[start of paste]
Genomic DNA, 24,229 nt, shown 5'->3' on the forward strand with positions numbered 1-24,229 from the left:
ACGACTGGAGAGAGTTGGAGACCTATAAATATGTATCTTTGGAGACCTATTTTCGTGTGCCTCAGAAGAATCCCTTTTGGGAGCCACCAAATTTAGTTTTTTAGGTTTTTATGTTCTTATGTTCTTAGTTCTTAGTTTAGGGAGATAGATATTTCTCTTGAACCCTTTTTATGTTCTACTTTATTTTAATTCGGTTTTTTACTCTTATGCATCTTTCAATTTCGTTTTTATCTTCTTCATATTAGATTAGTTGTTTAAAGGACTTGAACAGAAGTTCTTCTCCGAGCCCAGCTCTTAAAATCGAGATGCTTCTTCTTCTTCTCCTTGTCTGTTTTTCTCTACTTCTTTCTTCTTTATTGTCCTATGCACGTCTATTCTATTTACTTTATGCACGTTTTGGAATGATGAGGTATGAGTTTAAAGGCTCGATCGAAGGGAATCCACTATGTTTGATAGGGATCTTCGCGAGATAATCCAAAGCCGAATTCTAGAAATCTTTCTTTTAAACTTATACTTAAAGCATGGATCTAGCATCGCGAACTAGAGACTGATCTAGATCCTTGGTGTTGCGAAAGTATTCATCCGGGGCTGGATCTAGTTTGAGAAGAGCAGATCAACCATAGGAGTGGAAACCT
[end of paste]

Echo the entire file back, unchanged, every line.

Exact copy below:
Genomic DNA, 24,229 nt, shown 5'->3' on the forward strand with positions numbered 1-24,229 from the left:
ACGACTGGAGAGAGTTGGAGACCTATAAATATGTATCTTTGGAGACCTATTTTCGTGTGCCTCAGAAGAATCCCTTTTGGGAGCCACCAAATTTAGTTTTTTAGGTTTTTATGTTCTTATGTTCTTAGTTCTTAGTTTAGGGAGATAGATATTTCTCTTGAACCCTTTTTATGTTCTACTTTATTTTAATTCGGTTTTTTACTCTTATGCATCTTTCAATTTCGTTTTTATCTTCTTCATATTAGATTAGTTGTTTAAAGGACTTGAACAGAAGTTCTTCTCCGAGCCCAGCTCTTAAAATCGAGATGCTTCTTCTTCTTCTCCTTGTCTGTTTTTCTCTACTTCTTTCTTCTTTATTGTCCTATGCACGTCTATTCTATTTACTTTATGCACGTTTTGGAATGATGAGGTATGAGTTTAAAGGCTCGATCGAAGGGAATCCACTATGTTTGATAGGGATCTTCGCGAGATAATCCAAAGCCGAATTCTAGAAATCTTTCTTTTAAACTTATACTTAAAGCATGGATCTAGCATCGCGAACTAGAGACTGATCTAGATCCTTGGTGTTGCGAAAGTATTCATCCGGGGCTGGATCTAGTTTGAGAAGAGCAGATCAACCATAGGAGTGGAAACCT